The Killarney Chapter of the Canadian Foodgrains Bank pulled together another fantastic harvest celebration with their community on Tuesday afternoon!

The 160 acre field of Henry and Anna Dyck located southeast of Killarney just a mile north of the US border was like Grand Central Station, when 16 combines, 2 grain carts, and a half-dozen semi's and super B's drove up into formation! 

After a 2-year hiatus due to covid restrictions, fellow farmers, community stakeholders and Foodgrains Bank supporters joined together for the noon meal of pulled pork, provided by the Willow Creek Hutterite Colony.  It was a welcome community celebration!

To start the procession of harvesters, Killarney Foodgrains committee alumni, Lloyd Jersak, played two brief selections of favorite hymns and then heralded the combines to begin.  

Committee Chair, Dan Penner, said conditions were perfect for harvest day with the sun shining brightly and a gentle breeze, both helping to dry the grain from the night's frost and early morning fog.  "Seeing it all come together has been so good - it's been a very good day!"

It takes a team to orchestrate the logistics of a day like this with many moving parts, but local committee member, Barry Reimer, recognized the passion and dedication of co-member, Betty Turner. "Betty Turner has really pulled everyone together," shared Reimer.  "She's really good at organizing things and getting people excited about it!  We've got basically every make, every brand, every company from this area supporting us in this and its just incredible to watch!  We all get along and we can all 'hack' on each other about the different combines, but it just adds to the fun!  It's really enjoyable seeing the community get together and do this all in fun, knowing we're feeding hungry people."

Both Penner and Reimer shared their gratitude to area farmers, community residents and businesses and Canada's federal government for doing their part in making the funds stretch further by matching the donations to the Foodgrains Bank $4 to every dollar donated, up to a maximum of 

"I just want to say 'Thank you' to our country for allowing us to having the 4 to 1 match, the dollars made on this project is matched 4 to 1.  I don't want to leave that out," Reimer added.  "That is something we should be very thankful for!"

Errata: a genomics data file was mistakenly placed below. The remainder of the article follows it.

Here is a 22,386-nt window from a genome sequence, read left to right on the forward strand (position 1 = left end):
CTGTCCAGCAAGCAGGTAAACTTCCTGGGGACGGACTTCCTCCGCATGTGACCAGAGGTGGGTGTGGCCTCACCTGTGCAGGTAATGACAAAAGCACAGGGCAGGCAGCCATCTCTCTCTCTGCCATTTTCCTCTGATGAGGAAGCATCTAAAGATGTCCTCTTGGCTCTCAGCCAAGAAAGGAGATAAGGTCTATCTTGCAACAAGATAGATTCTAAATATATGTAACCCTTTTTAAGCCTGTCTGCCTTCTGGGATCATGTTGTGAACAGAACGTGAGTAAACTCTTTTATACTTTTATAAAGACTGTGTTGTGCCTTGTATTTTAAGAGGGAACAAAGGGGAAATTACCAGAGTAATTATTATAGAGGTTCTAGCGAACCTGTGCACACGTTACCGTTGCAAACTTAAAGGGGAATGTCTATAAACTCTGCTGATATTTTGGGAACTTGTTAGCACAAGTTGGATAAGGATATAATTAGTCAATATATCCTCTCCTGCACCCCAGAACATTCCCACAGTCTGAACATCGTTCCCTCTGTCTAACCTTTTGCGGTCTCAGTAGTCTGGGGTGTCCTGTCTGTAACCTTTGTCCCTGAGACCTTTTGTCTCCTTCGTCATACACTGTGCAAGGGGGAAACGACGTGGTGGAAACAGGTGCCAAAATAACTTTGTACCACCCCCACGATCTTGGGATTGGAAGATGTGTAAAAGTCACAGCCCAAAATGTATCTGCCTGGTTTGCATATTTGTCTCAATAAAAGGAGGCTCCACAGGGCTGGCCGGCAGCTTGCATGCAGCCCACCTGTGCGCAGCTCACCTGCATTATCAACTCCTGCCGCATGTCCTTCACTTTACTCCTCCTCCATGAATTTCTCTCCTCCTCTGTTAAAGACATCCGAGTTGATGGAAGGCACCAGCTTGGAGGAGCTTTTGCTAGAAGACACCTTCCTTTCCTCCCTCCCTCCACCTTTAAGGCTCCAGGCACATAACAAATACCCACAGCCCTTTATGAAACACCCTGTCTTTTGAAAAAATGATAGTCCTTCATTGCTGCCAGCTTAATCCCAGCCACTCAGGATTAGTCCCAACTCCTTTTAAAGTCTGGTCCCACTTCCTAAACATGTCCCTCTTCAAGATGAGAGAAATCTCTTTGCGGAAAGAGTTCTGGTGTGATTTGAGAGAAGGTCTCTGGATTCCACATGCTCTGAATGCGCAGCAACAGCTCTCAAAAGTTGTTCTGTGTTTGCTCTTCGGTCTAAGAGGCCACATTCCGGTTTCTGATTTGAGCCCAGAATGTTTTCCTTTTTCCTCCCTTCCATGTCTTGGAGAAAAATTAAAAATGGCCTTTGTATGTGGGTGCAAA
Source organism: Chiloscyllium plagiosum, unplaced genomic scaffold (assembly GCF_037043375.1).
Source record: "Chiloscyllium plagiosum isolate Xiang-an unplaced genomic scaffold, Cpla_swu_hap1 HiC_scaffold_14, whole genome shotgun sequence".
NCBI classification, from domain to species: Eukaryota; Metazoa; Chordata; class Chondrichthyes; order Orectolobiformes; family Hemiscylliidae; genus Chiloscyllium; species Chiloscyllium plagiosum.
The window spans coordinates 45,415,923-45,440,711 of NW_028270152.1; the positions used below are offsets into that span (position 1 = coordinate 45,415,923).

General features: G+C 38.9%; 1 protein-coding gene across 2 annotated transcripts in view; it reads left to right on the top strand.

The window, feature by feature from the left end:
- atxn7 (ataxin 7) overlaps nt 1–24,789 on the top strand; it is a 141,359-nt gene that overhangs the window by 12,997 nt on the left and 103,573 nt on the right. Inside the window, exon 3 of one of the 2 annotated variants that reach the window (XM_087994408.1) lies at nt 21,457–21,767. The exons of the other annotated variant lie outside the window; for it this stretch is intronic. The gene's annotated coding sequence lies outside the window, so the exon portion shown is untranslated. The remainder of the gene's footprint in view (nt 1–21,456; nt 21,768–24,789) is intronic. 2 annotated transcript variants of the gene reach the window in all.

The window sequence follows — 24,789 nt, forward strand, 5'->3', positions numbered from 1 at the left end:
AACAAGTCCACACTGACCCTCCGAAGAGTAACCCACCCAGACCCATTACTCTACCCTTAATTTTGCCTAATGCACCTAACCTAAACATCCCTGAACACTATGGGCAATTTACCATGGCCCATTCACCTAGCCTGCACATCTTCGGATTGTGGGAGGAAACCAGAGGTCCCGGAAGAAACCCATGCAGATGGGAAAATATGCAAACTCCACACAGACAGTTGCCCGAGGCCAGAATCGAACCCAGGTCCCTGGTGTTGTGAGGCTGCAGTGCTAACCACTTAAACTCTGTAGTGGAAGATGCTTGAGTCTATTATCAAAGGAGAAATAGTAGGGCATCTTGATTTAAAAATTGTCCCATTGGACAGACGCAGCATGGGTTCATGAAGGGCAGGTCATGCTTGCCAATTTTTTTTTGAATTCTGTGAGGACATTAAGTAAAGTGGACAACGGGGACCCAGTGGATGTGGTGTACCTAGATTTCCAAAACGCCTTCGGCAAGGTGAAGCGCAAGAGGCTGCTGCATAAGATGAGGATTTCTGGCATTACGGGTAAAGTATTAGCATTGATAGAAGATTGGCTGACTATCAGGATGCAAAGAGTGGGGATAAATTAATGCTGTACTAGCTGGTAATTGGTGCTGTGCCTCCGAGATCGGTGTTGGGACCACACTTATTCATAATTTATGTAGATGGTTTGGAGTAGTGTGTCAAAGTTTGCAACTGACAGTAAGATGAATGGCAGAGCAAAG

"That is certainly something to be thankful for," agreed Penner, "and also for the incredible community support!  We have support from all over the community and that's good to see.  Not all communities have that."

Manitoba Foodgrains rep, Gordon Janzen, can attest to that.  He says the community support remains strong in this region and it has certainly been great to see everyone come out again with this many combines, especially when we are in our last week of September and timing is crucial for all our farmers.  The donation of everyone's time is very much appreciated.

In a brief presentation, Janzen reminded the crowd of the great need for food around the world, most notably in the severely flooded regions of Pakistan.  It is estimated more than 1,400 people have died as a result of the flash floods, and that number is expected to rise in the coming days and weeks. Homes have been washed away and many crops have been lost, right before harvest.  Previously, the southern province of Sindh had been affected by soaring food prices, drought and the pandemic, as well as difficulties in crop and livestock production.  The monsoon rains have now created even greater food insecurities and malnutrition.

World-wide up to 828,000,000 people experience hunger.  Nearly 98% of people experiencing hunger live in developing countries, and approximately 80% of displaced people live in countries affected by long-term hunger.  The Canadian Foodgrains Bank partners with 30 Christian organizations in their pursuit to end world hunger.

'Today, the Foodgrains Bank is one of two primary channels for the Government of Canada’s funding for food assistance,' states their website. 'Through the Government of Canada’s support, the Foodgrains Bank’s 15 member agencies are able to leverage donations from individuals, churches and businesses up to a ratio of 4:1 for food assistance in the developing world—up to $25 million each year.'

The Killarney Grow committee is passionate about their mission, and as this crop is hauled to the elevator, thoughts on next year's project have already begun.

For the 2023 crop, there is no solid plan in place for their field location, and they're looking for a landowner to step forward and be willing to rent their land to the local Foodgrains committee to continue the annual project. 

Visit the Canadian Foodgrains Bank website HERE for more information on the their world-wide mission, and follow the link to the Killarney Grow Project page for more ways to support this local project:  Killarney Growing Project | Canadian Foodgrains Bank

The 2022 crop yielded 64.38 bu/acre.  Moisture level was 16.6 and was purchased in its entirety by Tri-Lake Agri Ltd (TLA).